The applications of the IoT in post-occupancy design evaluation are many. Architects working with clients on iterative projects, such as an office campus, will be able to see which design decisions were successful and which were not, and apply these insights to the next building on deck.

Case’s new space also included so-called phone booths for employees to conduct private calls. At one point, the fit-out team debated relocating a server room to add two more phone booths to the four that were ultimately built. However, from its post-occupancy study, Case discovered that the phone booths were rarely used. (Granted, Sanderson notes, the rooms were found to be hot and stuffy.) “That's the power of this research,” says Daniel Davis, now the lead researcher at WeWork (as well as a regular contributor to ARCHITECT). “As an architect, you have an assumption of how space is used. Very rarely do you get to go back and see whether your assumptions of how many phone booths you needed for 30 people played out.”

Data collected via the IoT can also translate into savings in building energy usage. Tanuj Mohan, founder and chief technology officer of Enlighted, a technology company in Sunnyvale, Calif., recalls a Fortune 500 client that was experimenting with a hoteling concept on an office floor. The facility manager had programmed the HVAC system to condition select areas of the floor under the assumption that workers would occupy the offices closest to the ingress first. However, Enlighted’s data showed that occupants actually preferred to spread out upon arrival, filling the floor’s periphery first. “The human brain works differently than what he expected,” Mohan says.

Healthcare projects also stand to benefit from big data. Davis says line-of-sight and travel distances between points A and B are thoroughly analyzed during pre-design, but rarely validated for their effectiveness after the facilities are in operation. “That is a lot of low-hanging fruit,” he says.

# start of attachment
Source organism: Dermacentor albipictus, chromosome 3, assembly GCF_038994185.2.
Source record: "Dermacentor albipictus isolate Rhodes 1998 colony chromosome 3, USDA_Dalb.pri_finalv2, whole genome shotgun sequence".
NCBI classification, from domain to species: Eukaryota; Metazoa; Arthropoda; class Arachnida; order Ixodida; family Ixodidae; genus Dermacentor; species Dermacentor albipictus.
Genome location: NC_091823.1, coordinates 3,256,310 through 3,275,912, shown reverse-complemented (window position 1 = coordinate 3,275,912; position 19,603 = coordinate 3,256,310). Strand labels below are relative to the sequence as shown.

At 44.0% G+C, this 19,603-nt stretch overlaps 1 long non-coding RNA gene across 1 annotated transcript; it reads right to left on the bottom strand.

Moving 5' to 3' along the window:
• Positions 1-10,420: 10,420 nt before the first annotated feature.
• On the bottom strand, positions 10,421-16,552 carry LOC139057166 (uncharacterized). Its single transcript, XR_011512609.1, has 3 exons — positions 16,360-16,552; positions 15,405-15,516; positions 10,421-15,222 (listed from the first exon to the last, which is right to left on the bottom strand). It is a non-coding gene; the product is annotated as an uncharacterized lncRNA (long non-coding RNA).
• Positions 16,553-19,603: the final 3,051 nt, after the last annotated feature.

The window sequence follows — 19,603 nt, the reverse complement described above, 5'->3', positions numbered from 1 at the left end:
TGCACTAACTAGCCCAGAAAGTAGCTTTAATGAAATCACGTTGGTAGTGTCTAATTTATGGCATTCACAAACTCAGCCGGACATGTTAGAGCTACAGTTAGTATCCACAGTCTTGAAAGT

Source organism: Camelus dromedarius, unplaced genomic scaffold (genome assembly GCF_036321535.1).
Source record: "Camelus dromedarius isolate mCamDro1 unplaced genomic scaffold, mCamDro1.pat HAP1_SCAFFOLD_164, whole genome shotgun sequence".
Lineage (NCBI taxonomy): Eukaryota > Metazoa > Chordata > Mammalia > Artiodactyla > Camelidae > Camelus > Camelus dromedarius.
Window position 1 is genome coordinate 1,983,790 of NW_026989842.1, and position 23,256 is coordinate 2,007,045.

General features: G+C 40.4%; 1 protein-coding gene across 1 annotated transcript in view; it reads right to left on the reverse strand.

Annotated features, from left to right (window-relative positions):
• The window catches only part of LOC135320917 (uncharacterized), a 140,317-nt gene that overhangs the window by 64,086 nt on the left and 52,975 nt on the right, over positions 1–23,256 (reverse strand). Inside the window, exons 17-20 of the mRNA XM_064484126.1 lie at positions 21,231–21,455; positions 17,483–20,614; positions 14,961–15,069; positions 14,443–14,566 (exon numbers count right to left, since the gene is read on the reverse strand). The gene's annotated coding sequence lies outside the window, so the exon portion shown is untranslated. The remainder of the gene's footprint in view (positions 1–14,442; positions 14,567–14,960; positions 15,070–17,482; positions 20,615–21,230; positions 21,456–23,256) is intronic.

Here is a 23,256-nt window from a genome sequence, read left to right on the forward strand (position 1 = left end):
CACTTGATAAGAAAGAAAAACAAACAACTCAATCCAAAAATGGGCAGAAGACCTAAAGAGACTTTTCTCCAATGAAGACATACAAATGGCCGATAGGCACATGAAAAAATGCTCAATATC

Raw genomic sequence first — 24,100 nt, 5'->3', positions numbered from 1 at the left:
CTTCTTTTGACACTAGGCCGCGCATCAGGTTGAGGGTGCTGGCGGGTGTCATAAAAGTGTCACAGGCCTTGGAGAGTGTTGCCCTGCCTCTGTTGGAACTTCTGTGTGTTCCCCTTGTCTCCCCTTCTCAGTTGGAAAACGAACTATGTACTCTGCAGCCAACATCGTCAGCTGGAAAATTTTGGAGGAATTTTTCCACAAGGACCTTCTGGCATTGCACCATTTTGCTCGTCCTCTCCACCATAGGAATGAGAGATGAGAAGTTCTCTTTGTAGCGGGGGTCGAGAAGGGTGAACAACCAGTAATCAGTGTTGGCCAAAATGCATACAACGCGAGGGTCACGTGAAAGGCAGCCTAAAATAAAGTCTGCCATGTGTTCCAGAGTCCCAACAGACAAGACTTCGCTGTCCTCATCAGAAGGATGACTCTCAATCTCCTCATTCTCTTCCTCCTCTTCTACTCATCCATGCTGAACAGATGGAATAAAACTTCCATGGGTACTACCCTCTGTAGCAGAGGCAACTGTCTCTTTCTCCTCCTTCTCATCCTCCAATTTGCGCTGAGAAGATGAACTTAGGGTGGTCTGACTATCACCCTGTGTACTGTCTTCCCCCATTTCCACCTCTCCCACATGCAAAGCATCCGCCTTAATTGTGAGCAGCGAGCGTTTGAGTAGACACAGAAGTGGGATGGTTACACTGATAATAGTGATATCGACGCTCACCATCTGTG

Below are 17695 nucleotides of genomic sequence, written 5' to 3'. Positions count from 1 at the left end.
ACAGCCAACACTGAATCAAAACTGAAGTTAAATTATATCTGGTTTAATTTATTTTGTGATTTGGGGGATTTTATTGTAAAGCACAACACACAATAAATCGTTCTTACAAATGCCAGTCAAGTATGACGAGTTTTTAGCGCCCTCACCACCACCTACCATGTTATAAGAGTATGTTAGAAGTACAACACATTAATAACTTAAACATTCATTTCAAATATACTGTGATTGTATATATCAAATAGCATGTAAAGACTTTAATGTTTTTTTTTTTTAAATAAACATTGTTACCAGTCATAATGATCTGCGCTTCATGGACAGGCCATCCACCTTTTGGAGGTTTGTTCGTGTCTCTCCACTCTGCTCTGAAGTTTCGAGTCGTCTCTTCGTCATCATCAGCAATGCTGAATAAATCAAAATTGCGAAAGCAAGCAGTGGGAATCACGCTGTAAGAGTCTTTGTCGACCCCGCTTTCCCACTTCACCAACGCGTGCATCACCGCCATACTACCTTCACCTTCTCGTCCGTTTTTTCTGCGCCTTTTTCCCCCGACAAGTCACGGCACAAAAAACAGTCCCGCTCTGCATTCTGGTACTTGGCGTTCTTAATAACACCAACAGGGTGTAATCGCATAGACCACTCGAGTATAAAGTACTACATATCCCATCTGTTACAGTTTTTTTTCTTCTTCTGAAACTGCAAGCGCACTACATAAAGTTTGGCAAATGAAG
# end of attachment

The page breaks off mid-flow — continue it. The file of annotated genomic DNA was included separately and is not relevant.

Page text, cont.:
Perhaps the most immediately available and obviously profitable use of the IoT is in the retail sector. Businesses can pepper customers with discounts based on their position within their stores, but architects can capitalize on the data as well. For example, sensors can reveal how customers navigate store layouts, says Joel Vincent, senior director of product marketing at Sensity Systems, based in Sunnyvale, Calif. “By making the design itself more critical to the core business, it becomes more valuable than a generic design,” he says.

Plotting the number of people in an office area throughout the workday.
Andrew Payne/Case Inc. Plotting the number of people in an office area throughout the workday.

Pre- and post-occupancy studies are nothing new, of course. For example, Gensler has been conducting its Workplace Performance Index (WPI) to gauge the effectiveness of design for several projects since 2005. The firm sends the approximately 15-minute pre- and post-occupancy online surveys to the entire user population to determine “what role the physical environment has on their individual job performance,” says Janet Pogue McLaurin, AIA, the company’s workplace sector leader and a principal, based in Washington, D.C. “WPI’s biggest value is that it informs designs,” she says. “We use it from the beginning to uncover insights and understand unique perspectives from end user, and we use again three to six months after [project completion] as a report card on the design.” The firm couples the WPI with other discovery tools, such as firsthand observation and focus groups.